Seventeen RCTs (n=3,291 participants) were included in the meta-analysis. There were 12 parallel group and five cross-over trials. Fourteen trials were considered to be at high risk of bias due to unclear allocation concealment and inadequate description of blinding. Withdrawal rates were less below 20% in most cases.
Combination treatment was associated with a statistically significant greater reduction in clinical systolic blood pressure (WMD 5.72, 95% CI 4.10 to 7.33; 11 trials) and clinical diastolic blood pressure (WMD 3.62, 95% CI 4.85 to 2.39; 11 trials). Subgroup and meta-regression analyses revealed no substantial influences on the primary outcome. Combination treatment showed greater reductions in mean ambulatory systolic blood pressure (WMD 4.24, 95% CI 6.82 to 1.67) and diastolic blood pressure (WMD 2.23, 95% CI 3.73 to 0.69) over a 24-hour period and a higher therapeutic rate (RR 1.36, 95% CI 1.07 to 1.73; five trials).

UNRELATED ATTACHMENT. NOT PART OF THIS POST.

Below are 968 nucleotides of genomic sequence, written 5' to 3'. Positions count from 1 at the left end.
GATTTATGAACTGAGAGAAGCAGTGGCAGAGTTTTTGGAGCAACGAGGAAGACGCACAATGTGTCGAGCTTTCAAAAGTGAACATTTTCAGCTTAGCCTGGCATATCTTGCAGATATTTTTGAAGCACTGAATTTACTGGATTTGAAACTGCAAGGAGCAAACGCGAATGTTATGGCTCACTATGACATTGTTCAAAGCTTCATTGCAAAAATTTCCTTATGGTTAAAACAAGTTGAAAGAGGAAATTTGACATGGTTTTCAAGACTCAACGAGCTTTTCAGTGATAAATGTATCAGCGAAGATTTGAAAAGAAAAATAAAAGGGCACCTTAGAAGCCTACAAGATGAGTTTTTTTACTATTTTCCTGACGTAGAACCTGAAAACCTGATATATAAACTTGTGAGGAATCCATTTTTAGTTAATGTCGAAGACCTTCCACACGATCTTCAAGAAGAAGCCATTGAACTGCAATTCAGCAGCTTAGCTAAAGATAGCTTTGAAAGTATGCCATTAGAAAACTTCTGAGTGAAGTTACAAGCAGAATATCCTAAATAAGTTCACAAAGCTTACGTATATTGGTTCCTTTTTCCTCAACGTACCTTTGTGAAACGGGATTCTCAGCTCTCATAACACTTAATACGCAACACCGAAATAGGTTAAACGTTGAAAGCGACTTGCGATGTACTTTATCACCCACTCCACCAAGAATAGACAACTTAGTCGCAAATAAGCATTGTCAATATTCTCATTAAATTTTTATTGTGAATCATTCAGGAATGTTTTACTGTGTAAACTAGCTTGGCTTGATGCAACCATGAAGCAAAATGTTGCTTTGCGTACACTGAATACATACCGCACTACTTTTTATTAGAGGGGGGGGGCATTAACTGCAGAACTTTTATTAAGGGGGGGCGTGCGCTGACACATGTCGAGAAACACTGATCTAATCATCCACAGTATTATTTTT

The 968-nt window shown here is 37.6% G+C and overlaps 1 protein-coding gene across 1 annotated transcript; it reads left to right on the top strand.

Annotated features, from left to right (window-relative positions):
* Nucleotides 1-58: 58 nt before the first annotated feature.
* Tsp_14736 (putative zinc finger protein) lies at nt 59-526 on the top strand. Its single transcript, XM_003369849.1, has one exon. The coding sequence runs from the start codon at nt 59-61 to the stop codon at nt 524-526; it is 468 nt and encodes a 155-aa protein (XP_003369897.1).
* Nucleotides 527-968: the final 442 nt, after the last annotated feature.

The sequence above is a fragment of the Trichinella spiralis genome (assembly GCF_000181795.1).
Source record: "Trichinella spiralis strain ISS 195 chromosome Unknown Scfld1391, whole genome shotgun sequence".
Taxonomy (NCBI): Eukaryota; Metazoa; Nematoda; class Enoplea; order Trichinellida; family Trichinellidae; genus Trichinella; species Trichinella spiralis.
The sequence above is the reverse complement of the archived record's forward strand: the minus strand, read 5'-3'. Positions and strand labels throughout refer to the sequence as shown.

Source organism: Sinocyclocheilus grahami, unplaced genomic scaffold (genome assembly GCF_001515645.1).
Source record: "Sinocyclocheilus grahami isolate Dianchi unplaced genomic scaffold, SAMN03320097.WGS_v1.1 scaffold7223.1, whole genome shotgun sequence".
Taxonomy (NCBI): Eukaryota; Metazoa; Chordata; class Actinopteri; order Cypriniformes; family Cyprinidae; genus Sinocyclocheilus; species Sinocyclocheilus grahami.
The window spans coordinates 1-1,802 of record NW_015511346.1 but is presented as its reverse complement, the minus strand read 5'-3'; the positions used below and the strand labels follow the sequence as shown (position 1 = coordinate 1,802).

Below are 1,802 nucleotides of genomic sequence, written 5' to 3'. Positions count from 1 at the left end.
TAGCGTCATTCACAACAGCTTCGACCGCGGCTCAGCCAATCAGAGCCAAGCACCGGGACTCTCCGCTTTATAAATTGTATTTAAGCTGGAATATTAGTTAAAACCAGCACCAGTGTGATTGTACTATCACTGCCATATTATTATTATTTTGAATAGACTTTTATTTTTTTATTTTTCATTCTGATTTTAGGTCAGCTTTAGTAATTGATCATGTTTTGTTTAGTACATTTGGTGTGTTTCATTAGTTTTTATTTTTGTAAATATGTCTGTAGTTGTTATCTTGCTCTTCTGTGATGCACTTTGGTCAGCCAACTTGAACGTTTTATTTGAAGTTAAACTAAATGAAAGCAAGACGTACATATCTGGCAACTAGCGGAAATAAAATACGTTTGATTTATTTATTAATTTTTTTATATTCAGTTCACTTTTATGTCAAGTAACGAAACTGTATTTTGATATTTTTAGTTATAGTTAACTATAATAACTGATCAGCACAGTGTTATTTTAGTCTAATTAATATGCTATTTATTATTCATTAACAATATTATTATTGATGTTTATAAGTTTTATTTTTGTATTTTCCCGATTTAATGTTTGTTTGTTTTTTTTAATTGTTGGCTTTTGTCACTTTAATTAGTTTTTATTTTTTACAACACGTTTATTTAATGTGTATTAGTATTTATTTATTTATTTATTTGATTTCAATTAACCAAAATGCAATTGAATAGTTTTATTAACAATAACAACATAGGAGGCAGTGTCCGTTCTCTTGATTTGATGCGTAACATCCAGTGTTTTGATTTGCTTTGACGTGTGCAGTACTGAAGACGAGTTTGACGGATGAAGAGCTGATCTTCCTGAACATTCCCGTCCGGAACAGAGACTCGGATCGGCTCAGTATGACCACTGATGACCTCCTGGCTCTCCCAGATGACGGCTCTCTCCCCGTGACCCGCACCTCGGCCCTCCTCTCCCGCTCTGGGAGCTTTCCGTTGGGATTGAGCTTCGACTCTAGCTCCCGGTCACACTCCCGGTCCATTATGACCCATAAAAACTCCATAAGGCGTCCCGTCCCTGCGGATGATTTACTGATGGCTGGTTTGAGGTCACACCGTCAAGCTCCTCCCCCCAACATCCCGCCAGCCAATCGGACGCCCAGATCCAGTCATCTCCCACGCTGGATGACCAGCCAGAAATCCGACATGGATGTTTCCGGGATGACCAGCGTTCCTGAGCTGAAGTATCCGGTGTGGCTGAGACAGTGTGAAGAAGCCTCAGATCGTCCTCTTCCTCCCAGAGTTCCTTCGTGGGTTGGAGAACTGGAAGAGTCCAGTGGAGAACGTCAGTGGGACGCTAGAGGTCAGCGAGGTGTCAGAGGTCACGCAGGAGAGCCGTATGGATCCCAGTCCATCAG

Overall adverse events (RR 0.86, 95% CI 0.75 to 0.99; eight trials) and oedema (RR 0.40, 95% CI 0.29 to 0.56; 11 trials) were significantly lower following combination treatment. Cough rate increased (RR 3.28, 95% CI 2.03 to 5.29; nine trials). There was no evidence of publication bias.
Sensitivity analysis demonstrated the robustness of the results.